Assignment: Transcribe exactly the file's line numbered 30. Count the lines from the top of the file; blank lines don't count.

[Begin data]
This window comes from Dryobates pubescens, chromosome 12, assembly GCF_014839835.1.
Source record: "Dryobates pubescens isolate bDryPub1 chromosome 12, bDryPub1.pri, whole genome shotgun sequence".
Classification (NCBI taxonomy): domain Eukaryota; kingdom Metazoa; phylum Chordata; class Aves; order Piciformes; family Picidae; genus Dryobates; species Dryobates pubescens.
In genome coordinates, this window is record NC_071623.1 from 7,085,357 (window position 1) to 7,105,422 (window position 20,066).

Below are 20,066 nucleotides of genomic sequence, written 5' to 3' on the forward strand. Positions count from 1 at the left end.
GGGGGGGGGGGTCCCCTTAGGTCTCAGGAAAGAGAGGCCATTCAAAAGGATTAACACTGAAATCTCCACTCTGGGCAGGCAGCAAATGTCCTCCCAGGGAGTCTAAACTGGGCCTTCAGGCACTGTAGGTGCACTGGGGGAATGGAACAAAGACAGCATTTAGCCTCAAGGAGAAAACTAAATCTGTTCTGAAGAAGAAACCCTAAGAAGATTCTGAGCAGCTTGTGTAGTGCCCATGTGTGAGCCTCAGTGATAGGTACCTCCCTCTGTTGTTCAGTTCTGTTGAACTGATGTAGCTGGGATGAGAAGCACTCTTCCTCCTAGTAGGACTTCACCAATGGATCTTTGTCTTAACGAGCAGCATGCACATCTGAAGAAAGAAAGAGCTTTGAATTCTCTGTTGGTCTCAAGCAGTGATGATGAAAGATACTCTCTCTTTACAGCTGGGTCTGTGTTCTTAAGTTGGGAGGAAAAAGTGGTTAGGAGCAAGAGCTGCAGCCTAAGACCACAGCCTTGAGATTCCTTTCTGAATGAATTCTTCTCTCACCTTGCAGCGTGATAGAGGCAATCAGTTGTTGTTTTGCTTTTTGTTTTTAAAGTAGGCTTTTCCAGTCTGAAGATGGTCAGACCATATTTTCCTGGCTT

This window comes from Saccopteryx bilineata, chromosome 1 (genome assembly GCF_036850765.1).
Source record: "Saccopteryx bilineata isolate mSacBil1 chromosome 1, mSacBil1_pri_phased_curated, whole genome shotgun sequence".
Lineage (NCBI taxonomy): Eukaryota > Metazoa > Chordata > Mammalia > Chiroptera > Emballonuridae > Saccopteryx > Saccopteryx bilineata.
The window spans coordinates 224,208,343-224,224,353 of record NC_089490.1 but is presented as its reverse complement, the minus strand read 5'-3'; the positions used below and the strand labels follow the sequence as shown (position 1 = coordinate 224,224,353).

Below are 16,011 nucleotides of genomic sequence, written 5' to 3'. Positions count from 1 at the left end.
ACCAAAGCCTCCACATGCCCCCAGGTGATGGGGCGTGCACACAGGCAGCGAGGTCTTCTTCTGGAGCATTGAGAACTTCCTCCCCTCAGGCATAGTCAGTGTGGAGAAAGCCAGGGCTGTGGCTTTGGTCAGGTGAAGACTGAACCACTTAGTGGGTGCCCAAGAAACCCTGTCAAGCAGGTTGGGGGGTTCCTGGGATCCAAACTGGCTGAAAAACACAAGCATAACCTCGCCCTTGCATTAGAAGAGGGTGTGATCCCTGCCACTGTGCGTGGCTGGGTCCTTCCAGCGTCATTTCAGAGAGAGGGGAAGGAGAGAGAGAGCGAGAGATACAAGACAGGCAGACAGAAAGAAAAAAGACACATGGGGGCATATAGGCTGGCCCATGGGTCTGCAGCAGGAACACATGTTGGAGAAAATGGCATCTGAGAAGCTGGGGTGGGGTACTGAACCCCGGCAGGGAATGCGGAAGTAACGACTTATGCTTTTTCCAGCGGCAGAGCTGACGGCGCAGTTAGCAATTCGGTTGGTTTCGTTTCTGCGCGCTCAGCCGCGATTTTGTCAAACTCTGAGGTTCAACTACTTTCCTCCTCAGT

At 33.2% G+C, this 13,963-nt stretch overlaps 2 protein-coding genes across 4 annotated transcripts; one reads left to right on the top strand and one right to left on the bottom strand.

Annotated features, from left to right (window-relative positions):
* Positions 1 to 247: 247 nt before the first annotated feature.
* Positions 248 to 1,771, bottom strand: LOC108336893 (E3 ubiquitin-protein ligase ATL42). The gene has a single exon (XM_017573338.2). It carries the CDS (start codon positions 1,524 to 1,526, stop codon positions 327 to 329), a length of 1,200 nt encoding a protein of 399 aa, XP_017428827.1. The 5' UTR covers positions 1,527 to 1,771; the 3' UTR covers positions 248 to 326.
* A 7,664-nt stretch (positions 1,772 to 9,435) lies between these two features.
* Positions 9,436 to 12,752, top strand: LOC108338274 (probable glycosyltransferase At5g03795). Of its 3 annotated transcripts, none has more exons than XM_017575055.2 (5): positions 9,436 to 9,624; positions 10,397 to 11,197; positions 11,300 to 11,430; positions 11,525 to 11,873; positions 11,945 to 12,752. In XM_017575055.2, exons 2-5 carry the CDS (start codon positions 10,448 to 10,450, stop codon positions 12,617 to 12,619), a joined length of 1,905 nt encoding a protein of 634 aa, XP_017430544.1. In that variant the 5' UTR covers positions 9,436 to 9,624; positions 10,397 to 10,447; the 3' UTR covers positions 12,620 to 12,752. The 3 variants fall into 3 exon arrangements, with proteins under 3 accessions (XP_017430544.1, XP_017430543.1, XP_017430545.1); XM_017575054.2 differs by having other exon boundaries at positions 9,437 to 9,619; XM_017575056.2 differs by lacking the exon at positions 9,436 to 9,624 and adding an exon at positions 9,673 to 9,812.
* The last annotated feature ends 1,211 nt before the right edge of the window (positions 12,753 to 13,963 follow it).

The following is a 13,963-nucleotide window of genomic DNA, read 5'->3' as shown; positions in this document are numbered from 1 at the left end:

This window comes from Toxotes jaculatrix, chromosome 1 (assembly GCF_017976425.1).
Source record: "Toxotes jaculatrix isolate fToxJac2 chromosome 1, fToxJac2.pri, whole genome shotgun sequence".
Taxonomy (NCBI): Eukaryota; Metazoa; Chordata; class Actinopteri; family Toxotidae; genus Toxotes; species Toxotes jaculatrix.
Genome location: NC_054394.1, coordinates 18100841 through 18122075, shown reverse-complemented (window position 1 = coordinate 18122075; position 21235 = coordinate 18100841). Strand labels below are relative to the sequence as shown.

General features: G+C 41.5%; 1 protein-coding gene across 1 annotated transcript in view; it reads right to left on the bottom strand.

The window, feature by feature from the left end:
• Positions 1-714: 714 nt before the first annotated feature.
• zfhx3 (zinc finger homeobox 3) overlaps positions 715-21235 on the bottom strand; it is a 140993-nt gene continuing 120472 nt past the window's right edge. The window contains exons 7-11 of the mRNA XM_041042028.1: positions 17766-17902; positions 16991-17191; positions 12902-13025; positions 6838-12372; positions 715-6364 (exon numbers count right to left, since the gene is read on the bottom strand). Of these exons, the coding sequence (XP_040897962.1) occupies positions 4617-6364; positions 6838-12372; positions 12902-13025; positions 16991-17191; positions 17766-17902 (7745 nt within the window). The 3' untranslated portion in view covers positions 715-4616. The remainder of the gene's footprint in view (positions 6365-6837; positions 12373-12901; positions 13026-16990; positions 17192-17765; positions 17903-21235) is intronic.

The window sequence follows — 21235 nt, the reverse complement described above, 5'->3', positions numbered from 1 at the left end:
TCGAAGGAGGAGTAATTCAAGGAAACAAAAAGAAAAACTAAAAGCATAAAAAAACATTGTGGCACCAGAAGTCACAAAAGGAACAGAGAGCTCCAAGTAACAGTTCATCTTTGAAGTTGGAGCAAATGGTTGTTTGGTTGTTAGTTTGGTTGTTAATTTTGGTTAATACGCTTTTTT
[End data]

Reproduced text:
TCGAAGGAGGAGTAATTCAAGGAAACAAAAAGAAAAACTAAAAGCATAAAAAAACATTGTGGCACCAGAAGTCACAAAAGGAACAGAGAGCTCCAAGTAACAGTTCATCTTTGAAGTTGGAGCAAATGGTTGTTTGGTTGTTAGTTTGGTTGTTAATTTTGGTTAATACGCTTTTTT